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ISSN 2156-5376, Commissioned by the Qualitative Fat Intake Task Force
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NUTRITION SECURITY AND SOCIAL ASPECTS
This systematic review of randomised control trials (RCTs) is the first to investigate the role of individual dietary saturated fatty acids (SFAs) replacement on biomarkers of cardiometabolic disease (CMD) risk.
Globally, dietary guidelines are aimed at the reduction of dietary saturated fatty acids in favour of unsaturated fatty acids (UFAs), with a general consensus that dietary SFAs should not exceed approximately 10% total energy intakes. This systematic review assessed the impact of individual saturated fatty acids (SFAs) on the prevention of cardiometabolic disease.
Some local dietary guidelines (e.g., in France) are more specific by advising reduction of the recommended total intakes of individual types of SFAs in order to achieve greater positive impacts on cardiometabolic health.
Some evidence suggests that the sum of dietary lauric, myristic and palmitic acid should not exceed 8% total energy (TE) intake in adults.
This systematic review analyses data from trials which focused on traditional biomarkers of CMD risk such as fasting lipid profiles, markers of inflammation, hemostasis, glycemic control, or metabolic hormones.
The meta-analyses in this work found that the isoenergetic dietary replacement of at least 1.5%TE of palmitic acid with oleic acid or UFA for a duration of at least 14 days had significant beneficial impacts on lipid CMD risk markers in adults.
Systematic reviews and meta-analyses like the currently proposed one assess the available data with the aim of helping ground public health recommendations in scientific evidence. However, the current quantitative findings need to be interpreted with caution due to the presence of high statistical heterogeneity and low number of RCTs. Further RCTs designed to investigate different SFAs such as lauric and myristic acids and their impact on other clinical biomarkers of CMD risk are warranted.Scientific abstract Expand
Little is known of the impact of individual saturated fatty acids (SFAs) and their isoenergetic substitution with other SFAs or unsaturated fatty acids (UFAs) on the prevention of cardiometabolic disease (CMD). This systematic literature review (POSPERO registration: CRD42020084241) assessed the impact of such dietary substitutions on a range of fasting CMD risk markers, including lipid profile, markers of glycemic control and inflammation, and metabolic hormone concentrations. Eligible randomized controlled trials (RCTs) investigated the effect of isoenergetic replacements of individual dietary SFAs for at least 14 days on one or more CMD risk markers in humans. Searches of PubMed, Embase, Scopus and Cochrane CENTRAL databases on 14th February 2021 identified 44 RCTs conducted in participants aged 39.9y (SD 15.2). Studies' risk of bias was assessed using the Cochrane Risk of Bias tool 2.0 for RCTs. Random-effect meta-analyses assessed the effect of at least three similar dietary substitutions on the same CMD risk marker. Other dietary interventions were described in qualitative syntheses. We observed reductions in low-density lipoprotein cholesterol concentrations after the replacement of palmitic acid (C16:0) with UFA (-0.36 mmol/L, 95%CI [-0.50, -0.21], I2 = 96.0%, n = 18 RCTs) or oleic acid (C18:1) (-0.16 mmol/L, 95% CI [-0.28, -0.03], I2 = 89.6%, n = 9 RCTs), with a similar impact on total cholesterol and apolipoprotein B concentrations. No effects on other CMD risk markers, including high-density lipoprotein cholesterol, triacylglycerol, glucose, insulin, or C-reactive protein concentrations, were evident. Similarly, we found no evidence of a benefit from replacing dietary stearic acid with UFA on CMD risk markers (n = 4 RCTs). In conclusion, the impact of replacing dietary palmitic acid with UFA on lipid biomarkers is aligned with current public health recommendations. However, due to the high heterogeneity and limited studies, relationships between all individual SFAs and biomarkers of cardiometabolic health need further confirmation from RCTs.Keywords Expand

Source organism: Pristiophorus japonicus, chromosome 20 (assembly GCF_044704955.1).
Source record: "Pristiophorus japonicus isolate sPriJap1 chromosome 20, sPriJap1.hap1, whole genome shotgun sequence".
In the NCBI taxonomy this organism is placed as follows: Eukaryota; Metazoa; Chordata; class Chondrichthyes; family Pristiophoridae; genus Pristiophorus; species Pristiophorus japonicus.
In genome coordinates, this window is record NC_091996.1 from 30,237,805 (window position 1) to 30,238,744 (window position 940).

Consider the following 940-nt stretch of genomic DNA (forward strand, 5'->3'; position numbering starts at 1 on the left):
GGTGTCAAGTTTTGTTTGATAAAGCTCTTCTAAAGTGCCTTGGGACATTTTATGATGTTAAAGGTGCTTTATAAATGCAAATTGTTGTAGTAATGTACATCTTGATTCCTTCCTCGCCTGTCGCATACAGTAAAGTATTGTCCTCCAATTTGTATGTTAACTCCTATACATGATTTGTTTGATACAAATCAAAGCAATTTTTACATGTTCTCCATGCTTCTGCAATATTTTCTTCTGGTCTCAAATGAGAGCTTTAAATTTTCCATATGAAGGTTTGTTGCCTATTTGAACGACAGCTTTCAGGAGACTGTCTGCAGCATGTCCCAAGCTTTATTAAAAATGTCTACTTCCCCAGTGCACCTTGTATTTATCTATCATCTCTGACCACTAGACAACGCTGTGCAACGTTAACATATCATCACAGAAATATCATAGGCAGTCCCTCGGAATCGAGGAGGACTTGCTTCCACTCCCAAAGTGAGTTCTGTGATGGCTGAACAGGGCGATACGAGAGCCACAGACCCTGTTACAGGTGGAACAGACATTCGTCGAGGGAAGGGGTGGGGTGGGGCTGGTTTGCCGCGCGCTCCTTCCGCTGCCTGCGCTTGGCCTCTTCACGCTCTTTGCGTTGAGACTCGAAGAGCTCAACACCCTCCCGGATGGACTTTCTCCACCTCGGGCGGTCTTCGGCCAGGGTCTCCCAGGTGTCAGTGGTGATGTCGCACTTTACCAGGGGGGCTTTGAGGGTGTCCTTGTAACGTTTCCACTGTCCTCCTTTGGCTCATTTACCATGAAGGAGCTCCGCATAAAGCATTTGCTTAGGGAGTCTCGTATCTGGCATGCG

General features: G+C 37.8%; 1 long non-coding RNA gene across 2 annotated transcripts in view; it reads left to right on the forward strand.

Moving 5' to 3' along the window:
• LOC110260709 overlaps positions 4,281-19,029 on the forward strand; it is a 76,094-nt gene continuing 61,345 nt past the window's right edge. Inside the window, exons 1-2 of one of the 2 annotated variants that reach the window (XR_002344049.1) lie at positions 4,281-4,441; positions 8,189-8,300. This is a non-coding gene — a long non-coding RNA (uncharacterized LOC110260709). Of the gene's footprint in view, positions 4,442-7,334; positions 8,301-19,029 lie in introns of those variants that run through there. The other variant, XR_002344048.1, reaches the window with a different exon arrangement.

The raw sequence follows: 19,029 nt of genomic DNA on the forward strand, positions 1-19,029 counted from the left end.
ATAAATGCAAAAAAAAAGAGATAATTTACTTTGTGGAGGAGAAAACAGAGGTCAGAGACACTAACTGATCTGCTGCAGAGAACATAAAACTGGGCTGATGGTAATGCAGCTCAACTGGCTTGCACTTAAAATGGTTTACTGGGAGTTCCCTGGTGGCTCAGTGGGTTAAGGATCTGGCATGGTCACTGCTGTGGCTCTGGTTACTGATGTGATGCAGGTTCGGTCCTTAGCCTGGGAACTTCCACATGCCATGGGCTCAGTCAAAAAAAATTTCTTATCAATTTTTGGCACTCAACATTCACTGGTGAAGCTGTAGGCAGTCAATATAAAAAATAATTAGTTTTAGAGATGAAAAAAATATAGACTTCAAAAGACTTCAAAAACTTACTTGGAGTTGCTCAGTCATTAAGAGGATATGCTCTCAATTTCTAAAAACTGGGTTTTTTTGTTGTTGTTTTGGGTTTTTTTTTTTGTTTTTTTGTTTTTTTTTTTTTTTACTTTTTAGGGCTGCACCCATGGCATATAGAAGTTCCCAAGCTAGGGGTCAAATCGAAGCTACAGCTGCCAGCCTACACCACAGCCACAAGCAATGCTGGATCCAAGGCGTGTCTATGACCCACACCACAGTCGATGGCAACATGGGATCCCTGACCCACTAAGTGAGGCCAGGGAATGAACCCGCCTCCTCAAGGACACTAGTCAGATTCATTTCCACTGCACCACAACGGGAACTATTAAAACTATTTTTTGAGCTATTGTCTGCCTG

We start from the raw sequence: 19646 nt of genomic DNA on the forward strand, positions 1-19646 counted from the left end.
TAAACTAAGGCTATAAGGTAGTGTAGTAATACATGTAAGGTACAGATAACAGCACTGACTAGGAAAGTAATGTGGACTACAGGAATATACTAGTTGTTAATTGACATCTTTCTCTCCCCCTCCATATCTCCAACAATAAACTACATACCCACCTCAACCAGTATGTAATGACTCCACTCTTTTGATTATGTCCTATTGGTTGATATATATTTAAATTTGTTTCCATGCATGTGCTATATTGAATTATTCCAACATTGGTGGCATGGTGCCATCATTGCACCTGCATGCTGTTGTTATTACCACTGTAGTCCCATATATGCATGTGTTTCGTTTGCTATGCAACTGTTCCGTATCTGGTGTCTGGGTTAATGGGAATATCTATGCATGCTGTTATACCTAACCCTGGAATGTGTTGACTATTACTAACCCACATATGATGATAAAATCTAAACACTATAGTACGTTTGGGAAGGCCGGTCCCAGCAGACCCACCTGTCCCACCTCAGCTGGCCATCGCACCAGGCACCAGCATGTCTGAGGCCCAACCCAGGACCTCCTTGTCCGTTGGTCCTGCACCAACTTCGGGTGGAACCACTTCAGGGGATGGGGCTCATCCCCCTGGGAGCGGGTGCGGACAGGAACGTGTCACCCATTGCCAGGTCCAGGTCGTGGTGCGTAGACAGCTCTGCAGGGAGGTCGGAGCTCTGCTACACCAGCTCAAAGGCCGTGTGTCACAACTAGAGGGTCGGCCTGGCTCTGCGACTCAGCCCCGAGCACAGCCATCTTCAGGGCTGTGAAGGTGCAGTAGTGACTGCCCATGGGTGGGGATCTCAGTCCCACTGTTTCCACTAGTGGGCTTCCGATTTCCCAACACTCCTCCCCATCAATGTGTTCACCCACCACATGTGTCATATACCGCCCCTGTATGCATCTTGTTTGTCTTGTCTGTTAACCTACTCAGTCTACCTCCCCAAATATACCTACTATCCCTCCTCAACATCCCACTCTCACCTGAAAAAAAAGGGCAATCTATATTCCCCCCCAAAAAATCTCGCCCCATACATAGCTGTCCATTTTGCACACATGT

A more complete picture of the impact of dietary saturated fatty acids on metabolic health status would greatly contribute to the improvement of public health guidelines for the prevention of cardiometabolic diseases.